• Ideal blend of comfort and support keeps this shoe going no matter the type of run
  • Plenty of traction on the outsole for running on all types of terrains

Cons

  • The increased durability comes at the price of some breathability, according to some
  • Some runners feel like there is a bit of a break-in period for these shoes

Best Midsole Technology – Asics Glide Ride 2

There is some debate as to whether or not super advanced midsoles actually add value for heel strikers. After all, some super soft midsoles can actually decrease stability and increase the risk of injury as the runner rolls through their stride.

However, the Asics Glide Ride 2 has a midsole that is simply divine for heel strikers.

Equipped with the standard Asics FlyteFoam that provides high-end cushion and shock absorption, the Glide Ride 2 also embeds a Nylon plate (known as GUIDESOLE technology) in the midsole that helps create a rocker-like finish and rolls the runner through each stride. This differs from other brands that use midsole plates to enhance springiness, creating smoother transitions and “easy” miles for heel strikers.

Pros

  • GUIDESOLE features make for a uniquely easy running experience
  • A dual density heel maximizes shock absorption for heel strikers
  • Latticed rubber outsole improves traction, durability, and responsiveness

Cons

  • Built more for easy miles, so likely not ideal for runners who have performance in mind
  • The 5mm drop is adequate, but not as strong as some of the other shoes on this list

Best Value – Reebok Floatride Energy 3

If you’re a heel striker and looking to find a new running shoe for less than $100, you could do worse than the Reebok Floatride Energy 3.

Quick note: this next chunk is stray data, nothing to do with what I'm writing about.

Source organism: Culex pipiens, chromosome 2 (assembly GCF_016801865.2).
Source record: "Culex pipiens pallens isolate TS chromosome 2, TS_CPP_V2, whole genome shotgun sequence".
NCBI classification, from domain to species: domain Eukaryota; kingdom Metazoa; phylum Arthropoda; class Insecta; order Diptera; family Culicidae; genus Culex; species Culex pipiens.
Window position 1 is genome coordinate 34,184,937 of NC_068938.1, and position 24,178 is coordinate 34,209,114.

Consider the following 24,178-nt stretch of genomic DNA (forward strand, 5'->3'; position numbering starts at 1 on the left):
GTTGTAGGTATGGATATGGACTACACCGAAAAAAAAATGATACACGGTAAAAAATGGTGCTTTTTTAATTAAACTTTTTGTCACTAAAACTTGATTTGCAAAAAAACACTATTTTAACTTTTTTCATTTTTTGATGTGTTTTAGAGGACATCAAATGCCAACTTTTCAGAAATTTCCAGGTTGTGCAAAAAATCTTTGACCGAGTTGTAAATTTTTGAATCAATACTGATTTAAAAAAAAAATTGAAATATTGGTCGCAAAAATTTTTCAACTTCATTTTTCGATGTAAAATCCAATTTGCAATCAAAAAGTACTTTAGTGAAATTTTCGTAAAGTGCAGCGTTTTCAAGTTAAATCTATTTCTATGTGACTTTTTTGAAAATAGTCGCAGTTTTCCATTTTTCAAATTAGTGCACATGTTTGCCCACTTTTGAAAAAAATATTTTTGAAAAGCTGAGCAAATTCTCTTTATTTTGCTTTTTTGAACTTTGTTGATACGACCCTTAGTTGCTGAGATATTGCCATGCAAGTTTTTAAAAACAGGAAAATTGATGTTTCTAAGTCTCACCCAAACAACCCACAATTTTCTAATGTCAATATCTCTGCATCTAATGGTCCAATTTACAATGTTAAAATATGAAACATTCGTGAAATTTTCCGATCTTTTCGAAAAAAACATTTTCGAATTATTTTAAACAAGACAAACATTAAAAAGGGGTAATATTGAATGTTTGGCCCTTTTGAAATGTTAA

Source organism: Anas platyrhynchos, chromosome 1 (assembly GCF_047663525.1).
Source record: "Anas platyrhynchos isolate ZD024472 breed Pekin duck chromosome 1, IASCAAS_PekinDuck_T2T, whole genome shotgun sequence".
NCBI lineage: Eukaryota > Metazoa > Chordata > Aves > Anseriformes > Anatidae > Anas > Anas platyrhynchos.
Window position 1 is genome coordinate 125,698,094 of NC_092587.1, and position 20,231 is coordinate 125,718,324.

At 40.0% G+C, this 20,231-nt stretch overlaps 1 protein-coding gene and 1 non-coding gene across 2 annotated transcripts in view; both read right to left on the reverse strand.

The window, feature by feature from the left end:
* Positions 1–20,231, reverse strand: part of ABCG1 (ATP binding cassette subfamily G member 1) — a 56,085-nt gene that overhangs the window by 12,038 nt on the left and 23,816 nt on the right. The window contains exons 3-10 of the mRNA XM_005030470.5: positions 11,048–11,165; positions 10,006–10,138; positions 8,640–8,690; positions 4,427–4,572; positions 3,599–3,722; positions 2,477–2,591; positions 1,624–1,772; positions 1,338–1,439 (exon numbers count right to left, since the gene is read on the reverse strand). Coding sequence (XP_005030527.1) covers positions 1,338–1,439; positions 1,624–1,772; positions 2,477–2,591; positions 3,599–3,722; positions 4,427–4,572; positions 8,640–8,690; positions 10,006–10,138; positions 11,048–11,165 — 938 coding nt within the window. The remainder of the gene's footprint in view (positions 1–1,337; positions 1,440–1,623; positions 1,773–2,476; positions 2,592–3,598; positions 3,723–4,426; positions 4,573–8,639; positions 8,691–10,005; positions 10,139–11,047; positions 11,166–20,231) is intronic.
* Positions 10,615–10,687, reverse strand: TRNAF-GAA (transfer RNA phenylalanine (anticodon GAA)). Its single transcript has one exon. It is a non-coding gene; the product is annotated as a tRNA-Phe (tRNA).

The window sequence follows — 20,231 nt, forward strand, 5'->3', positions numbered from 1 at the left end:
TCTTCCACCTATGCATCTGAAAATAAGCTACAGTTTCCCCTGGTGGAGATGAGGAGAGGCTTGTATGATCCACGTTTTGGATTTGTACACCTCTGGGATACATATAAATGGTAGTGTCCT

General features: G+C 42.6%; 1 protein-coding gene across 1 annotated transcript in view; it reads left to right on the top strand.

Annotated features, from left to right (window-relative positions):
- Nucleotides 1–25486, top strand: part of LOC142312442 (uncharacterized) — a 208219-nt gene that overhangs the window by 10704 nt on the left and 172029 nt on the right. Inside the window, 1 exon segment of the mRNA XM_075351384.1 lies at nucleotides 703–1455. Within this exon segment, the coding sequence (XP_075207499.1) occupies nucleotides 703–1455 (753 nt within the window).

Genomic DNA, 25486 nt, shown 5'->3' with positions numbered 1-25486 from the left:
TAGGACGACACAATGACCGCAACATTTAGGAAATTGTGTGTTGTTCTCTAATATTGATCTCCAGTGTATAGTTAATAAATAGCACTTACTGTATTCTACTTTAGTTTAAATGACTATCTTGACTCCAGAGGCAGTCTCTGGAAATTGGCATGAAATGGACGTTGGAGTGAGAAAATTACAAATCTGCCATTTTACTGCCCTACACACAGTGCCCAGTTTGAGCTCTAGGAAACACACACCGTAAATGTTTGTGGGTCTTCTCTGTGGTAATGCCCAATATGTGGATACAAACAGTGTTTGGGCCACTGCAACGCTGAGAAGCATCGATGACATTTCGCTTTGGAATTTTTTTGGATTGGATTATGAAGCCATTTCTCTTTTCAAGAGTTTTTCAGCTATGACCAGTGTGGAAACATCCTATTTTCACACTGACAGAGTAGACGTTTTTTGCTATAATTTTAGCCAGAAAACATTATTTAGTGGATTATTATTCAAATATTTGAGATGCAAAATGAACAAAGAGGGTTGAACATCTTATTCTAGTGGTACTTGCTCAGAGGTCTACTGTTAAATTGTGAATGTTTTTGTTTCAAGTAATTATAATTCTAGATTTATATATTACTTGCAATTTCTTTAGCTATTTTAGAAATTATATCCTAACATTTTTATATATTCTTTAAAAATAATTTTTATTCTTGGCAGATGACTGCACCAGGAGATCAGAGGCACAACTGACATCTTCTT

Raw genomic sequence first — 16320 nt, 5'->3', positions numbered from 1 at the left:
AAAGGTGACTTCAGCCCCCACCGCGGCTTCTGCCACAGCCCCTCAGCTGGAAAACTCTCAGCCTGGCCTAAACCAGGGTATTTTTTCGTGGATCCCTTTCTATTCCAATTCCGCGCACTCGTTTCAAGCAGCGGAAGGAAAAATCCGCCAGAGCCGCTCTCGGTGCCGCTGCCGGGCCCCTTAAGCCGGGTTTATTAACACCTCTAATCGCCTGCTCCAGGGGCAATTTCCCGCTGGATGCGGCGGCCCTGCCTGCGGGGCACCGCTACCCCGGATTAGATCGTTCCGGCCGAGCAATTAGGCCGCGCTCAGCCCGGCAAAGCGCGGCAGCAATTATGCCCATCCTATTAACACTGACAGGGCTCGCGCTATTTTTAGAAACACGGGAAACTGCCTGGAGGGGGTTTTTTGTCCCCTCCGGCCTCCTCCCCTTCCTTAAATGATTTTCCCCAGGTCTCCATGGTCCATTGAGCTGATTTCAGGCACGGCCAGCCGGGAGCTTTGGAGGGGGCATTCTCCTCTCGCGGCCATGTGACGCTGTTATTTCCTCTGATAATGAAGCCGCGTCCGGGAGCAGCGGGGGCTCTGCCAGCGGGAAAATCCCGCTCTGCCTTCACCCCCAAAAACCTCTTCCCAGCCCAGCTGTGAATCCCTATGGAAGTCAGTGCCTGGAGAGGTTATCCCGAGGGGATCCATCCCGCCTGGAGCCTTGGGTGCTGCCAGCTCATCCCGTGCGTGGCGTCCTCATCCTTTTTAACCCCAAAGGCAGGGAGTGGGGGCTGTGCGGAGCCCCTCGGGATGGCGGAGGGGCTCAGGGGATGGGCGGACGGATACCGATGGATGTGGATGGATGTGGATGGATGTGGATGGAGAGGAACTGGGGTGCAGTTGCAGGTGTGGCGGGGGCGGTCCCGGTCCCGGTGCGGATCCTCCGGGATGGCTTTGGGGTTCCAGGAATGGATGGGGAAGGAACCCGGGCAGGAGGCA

While it lacks some of the more advanced midsole technology of other shoes on this list, and the absence of a pronounced beveled heel without a heavily latticed crash area may not be ideal, it does boast some other impressive features.

Its 9mm drop stacks up against some of the more premium options, while its full-length rubber outsole makes it highly durable on all types of terrain.  

Pros

  • Amazing value for the price point
  • Full-spanning rubber outsole provides great durability
  • Impressive drop and solid cushioning

Cons

  • Some runners note a lack of padding around the ankle that leads to chafing
  • Not an ideal choice for people with wide feet

Buying Guide – Things to Consider When Buying Shoes for Heel Strikers

Despite evolving and improving technology, not all running shoes are a solution for all types of runners. For runners with a pronounced heel strike, there are several key considerations.

Drop

Similar to those runners recovering from an achilles tendon injury, heavy heel strikers will want a shoe with significant heel-to-toe drop. There are a couple of reasons for this:

  • Shoes with high drop tend to have sizable heel stacks. This extra cushioning in the heel will absorb shock and make for a more comfortable running experience for heel strikers.
  • It puts the achilles and calf under less stress by limiting elongation during a typical heel-to-toe stride.

It is generally recommended that heel strikers choose a shoe with at least 5mm of drop to provide the best combination of comfort and functionality through each stride. 

Rearfoot Support

Obviously, a high heel stack and ample midsole cushioning in the rearfoot are desirable features for heel strikers.

However, it is about more than cushioning to ensure optimal performance for heel-to-toe runners.

In fact, having an overly soft heel is not an advantage for heel strikers. A marshmallowy heel will come at the expense of stability during heel strikes, putting the runner at risk of injury.